By mandating expensive “alternative” energy without resolving the roadblocks and barriers to success, the administration is doubling down on failed and inept policies. Here’s what they should do, instead:
1. Find the political will to resolve the Yucca mountain storage option for nuclear waste
2. Devise a way to enable inter-state transmission lines to move power from where it is generated to where it is needed
3. Remove regulatory and legal barriers to nuclear power by pre-approving designs and offering rational incentives
4. Recognize the value of our low-cost US natural gas and classify it favorably against “renewable” offerings
5. Work to raise the quality of our power in terms of reliability and voltage, which will reduce the need for companies to invest heavily in backup systems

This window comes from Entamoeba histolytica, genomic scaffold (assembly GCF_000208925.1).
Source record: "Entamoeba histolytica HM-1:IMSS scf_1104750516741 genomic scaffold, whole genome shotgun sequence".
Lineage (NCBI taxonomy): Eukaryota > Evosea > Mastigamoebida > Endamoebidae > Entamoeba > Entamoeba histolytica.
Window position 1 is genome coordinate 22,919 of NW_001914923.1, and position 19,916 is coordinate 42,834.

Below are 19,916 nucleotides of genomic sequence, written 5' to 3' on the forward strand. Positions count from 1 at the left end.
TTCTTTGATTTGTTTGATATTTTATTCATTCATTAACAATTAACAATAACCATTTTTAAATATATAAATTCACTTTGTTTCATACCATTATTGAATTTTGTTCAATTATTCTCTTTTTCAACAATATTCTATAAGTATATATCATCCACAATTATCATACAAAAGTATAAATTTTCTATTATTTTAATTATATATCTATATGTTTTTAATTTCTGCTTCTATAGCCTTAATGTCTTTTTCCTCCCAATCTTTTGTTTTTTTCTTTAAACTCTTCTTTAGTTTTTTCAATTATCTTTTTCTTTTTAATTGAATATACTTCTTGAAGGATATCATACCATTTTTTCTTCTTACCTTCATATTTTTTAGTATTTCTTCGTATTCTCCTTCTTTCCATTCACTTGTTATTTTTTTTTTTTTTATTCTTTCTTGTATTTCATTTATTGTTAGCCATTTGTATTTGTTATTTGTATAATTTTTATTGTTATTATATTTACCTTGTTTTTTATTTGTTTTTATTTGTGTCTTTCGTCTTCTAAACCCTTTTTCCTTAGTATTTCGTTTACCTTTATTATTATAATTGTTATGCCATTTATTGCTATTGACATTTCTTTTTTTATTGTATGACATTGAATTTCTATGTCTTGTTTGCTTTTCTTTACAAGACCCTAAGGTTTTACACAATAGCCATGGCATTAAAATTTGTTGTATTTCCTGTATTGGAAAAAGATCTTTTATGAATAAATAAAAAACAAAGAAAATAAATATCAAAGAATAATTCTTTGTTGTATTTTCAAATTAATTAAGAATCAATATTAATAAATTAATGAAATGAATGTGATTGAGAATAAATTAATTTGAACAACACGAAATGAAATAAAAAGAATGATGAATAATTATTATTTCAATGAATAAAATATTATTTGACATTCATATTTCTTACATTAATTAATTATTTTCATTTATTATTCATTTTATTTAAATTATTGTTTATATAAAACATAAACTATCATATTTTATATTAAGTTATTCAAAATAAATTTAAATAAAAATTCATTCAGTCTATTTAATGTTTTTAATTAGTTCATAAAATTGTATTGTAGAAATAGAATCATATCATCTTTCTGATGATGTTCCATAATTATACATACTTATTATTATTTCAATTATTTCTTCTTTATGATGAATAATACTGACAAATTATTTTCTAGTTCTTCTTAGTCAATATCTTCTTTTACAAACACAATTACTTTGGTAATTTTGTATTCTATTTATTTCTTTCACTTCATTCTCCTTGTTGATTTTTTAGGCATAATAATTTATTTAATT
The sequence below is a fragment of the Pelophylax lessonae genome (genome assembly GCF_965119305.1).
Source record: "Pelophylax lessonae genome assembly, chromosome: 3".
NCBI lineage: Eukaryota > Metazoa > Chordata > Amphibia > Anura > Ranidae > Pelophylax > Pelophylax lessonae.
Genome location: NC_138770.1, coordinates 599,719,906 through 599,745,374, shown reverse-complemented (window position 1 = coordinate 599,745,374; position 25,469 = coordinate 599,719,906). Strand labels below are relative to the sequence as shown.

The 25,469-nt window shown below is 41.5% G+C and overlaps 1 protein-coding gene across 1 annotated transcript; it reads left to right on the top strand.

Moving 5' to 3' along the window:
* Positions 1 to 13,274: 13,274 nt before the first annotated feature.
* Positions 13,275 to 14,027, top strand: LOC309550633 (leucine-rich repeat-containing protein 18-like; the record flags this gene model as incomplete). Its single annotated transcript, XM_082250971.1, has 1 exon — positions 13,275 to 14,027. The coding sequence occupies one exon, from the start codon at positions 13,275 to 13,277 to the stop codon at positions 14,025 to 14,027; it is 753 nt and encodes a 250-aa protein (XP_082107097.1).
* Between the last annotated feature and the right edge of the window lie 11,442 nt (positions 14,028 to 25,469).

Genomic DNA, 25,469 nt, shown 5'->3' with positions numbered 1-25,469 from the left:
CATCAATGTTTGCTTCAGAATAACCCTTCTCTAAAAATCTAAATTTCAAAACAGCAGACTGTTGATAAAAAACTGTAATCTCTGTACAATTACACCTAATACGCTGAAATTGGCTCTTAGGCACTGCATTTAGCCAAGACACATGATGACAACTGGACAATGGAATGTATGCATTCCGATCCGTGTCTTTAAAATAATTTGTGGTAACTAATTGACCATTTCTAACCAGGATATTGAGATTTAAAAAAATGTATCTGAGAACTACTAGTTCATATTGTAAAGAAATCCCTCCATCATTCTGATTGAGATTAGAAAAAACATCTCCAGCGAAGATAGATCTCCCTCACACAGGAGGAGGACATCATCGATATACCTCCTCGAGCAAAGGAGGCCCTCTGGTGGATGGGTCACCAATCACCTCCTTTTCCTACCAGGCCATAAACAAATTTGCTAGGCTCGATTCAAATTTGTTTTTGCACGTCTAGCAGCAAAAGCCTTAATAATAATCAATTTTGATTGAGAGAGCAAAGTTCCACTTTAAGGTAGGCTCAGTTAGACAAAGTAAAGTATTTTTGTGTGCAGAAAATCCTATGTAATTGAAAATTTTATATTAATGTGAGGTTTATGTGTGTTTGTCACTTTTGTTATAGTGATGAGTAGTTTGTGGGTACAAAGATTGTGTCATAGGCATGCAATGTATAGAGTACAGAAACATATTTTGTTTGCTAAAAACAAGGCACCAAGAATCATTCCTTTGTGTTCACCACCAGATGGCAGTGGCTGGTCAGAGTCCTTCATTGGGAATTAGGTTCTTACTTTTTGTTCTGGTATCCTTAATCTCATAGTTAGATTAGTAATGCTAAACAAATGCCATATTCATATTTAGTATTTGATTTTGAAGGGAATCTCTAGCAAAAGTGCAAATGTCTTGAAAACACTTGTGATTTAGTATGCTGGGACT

6. Find a way to keep costs down which will reduce the burden on the most vulnerable and also will disincentivize companies from going “off the grid” and generating their own power entirely
Sadly, none of the above will happen, especially with our current administration at the helm. They are unreasonably and illogically at war with coal, strangling nuclear, and avoiding the entire topic of transmission which is at the heart of much of our problems. We are very lucky that the plummeting price of US natural gas, which is a phenomenon of the private sector not of government, has given the USA a windfall on our energy policy that has so far at least partially made up for our idiotic policy mistakes.
Cross posted at LITGM.